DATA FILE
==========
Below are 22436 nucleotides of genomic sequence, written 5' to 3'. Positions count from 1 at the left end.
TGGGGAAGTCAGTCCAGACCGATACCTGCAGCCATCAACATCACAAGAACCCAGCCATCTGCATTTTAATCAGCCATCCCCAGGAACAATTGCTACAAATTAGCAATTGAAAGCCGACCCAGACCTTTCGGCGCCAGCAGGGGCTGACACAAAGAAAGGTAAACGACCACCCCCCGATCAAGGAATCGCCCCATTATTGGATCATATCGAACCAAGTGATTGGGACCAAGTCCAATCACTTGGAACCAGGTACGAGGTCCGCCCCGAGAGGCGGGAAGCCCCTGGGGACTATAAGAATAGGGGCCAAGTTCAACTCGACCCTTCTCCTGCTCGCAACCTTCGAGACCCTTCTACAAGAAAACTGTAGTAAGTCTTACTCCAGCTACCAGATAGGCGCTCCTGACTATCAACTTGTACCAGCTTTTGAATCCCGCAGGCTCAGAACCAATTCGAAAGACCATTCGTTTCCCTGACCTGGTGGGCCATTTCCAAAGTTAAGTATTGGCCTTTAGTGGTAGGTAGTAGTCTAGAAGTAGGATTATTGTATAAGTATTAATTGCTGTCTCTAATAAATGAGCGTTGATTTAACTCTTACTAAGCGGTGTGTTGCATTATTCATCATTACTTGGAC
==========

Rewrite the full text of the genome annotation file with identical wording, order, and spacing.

Below are 22436 nucleotides of genomic sequence, written 5' to 3'. Positions count from 1 at the left end.
TGGGGAAGTCAGTCCAGACCGATACCTGCAGCCATCAACATCACAAGAACCCAGCCATCTGCATTTTAATCAGCCATCCCCAGGAACAATTGCTACAAATTAGCAATTGAAAGCCGACCCAGACCTTTCGGCGCCAGCAGGGGCTGACACAAAGAAAGGTAAACGACCACCCCCCGATCAAGGAATCGCCCCATTATTGGATCATATCGAACCAAGTGATTGGGACCAAGTCCAATCACTTGGAACCAGGTACGAGGTCCGCCCCGAGAGGCGGGAAGCCCCTGGGGACTATAAGAATAGGGGCCAAGTTCAACTCGACCCTTCTCCTGCTCGCAACCTTCGAGACCCTTCTACAAGAAAACTGTAGTAAGTCTTACTCCAGCTACCAGATAGGCGCTCCTGACTATCAACTTGTACCAGCTTTTGAATCCCGCAGGCTCAGAACCAATTCGAAAGACCATTCGTTTCCCTGACCTGGTGGGCCATTTCCAAAGTTAAGTATTGGCCTTTAGTGGTAGGTAGTAGTCTAGAAGTAGGATTATTGTATAAGTATTAATTGCTGTCTCTAATAAATGAGCGTTGATTTAACTCTTACTAAGCGGTGTGTTGCATTATTCATCATTACTTGGAC